There is no absolute duty to supervise children at all times. There is no fixed and predictable teacher-student supervisory ratio.
There is no ratio of safe supervision, and each case will depend on its facts, including the age of the children, the total number of children, the activities in which the children are participating, the intellectual capacity or handicaps of the children, the potential hazards of the event and experience of the behaviour of the children.
If children are allowed into a school ground, there is a duty of care established, and some level of care (and usually, supervision) becomes necessary.
If exceptional circumstances of risk are known (or ought to be known) to the school authorities, then the duty of care and the need for supervision may extend beyond the school ground.
For example, when a student waits at a bus stop, and it is known that students from another nearby school have a habit of bullying younger students, an injured student’s school was held liable after the student was pelted in the eye with a stick.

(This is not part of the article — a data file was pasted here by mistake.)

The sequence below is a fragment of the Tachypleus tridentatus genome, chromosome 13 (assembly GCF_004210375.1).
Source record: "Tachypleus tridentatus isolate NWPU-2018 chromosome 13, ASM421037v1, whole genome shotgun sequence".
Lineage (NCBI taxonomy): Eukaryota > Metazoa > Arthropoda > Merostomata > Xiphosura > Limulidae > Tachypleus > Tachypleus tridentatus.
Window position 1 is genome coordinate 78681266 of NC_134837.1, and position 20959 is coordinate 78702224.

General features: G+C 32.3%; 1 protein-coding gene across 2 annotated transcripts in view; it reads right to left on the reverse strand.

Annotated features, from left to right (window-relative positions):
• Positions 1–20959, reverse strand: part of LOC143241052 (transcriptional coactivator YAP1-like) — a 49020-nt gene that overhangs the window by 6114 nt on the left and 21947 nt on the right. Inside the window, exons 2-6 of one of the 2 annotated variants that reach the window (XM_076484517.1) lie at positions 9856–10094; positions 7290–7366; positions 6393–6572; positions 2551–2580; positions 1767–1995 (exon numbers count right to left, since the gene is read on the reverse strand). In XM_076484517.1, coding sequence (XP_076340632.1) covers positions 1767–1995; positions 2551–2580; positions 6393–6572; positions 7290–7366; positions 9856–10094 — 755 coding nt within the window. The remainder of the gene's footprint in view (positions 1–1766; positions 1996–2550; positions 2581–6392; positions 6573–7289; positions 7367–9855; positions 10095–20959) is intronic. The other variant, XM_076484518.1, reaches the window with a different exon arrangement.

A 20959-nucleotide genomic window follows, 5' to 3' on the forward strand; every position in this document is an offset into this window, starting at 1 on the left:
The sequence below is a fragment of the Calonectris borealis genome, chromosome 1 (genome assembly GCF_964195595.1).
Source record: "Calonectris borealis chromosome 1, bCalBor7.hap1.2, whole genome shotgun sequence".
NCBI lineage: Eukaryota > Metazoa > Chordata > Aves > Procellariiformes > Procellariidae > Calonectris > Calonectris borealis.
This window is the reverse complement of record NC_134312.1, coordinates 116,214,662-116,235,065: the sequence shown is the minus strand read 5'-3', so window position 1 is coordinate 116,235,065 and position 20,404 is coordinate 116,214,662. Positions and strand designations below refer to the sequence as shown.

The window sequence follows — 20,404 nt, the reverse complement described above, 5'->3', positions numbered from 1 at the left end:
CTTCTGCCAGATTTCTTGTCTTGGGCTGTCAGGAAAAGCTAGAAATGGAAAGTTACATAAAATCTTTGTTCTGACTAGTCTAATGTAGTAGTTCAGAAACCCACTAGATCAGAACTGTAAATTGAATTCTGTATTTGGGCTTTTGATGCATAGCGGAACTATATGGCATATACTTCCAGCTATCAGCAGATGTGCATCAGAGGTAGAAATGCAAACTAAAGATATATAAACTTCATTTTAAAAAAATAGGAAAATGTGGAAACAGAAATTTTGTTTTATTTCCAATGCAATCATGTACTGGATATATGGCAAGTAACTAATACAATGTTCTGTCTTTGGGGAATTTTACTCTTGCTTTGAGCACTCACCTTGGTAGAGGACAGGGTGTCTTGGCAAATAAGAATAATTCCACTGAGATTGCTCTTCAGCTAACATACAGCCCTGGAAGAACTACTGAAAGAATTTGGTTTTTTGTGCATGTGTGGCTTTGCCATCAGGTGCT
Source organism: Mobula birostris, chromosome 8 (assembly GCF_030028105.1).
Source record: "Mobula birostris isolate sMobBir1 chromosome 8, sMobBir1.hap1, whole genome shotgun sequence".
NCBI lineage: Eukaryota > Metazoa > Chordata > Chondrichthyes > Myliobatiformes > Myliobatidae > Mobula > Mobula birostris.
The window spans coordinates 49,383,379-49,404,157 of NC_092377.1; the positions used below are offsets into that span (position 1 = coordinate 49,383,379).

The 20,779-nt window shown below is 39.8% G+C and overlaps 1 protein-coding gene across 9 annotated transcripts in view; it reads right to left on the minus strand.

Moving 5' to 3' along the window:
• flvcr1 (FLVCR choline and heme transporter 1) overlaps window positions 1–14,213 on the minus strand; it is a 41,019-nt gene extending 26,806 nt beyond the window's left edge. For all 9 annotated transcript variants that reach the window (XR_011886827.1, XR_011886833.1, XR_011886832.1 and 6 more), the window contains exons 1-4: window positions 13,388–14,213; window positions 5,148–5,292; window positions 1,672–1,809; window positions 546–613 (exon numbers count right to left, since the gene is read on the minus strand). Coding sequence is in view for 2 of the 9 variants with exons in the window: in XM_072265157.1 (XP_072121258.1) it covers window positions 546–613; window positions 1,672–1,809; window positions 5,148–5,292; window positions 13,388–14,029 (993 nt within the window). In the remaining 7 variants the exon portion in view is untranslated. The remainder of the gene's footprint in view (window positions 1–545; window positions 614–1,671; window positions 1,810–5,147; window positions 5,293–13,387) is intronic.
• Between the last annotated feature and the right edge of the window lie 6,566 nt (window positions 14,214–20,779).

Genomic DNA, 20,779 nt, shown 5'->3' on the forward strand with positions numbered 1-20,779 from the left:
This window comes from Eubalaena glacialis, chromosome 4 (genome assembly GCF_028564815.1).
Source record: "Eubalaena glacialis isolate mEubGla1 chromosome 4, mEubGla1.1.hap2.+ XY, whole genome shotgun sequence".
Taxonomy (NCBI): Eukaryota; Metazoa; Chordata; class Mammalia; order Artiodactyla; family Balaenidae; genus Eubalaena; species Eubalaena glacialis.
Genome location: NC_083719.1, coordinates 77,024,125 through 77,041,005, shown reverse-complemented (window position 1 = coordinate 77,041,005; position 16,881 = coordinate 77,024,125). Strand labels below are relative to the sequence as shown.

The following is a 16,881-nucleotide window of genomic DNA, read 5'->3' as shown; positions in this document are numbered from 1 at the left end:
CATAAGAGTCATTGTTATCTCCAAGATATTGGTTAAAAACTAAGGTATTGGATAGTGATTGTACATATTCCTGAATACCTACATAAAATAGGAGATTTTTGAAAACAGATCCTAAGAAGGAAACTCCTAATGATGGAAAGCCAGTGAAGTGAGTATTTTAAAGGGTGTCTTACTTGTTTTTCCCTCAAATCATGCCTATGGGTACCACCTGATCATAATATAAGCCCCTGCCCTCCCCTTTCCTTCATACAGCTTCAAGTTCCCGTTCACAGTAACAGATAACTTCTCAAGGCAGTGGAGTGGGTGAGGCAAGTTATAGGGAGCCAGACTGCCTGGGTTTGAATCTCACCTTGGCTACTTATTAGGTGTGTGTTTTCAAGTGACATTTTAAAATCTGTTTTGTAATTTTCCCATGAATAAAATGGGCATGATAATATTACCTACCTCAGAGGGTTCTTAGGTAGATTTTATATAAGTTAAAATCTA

In circumstances where it is known that the children will be on the school grounds before and after school hours, the school may be liable for non-school-hours injuries.
To recover damages for inadequate supervision, it is necessary, in addition to negligence, to prove that an increased level of teacher supervision to a reasonable level would have been likely to have prevented the injury.
If you are not sure if your University & School Injury Claims are worthwhile, contact our Public Liability Lawyers, and we will help assess your needs and eligibility for our no-win no-fee service.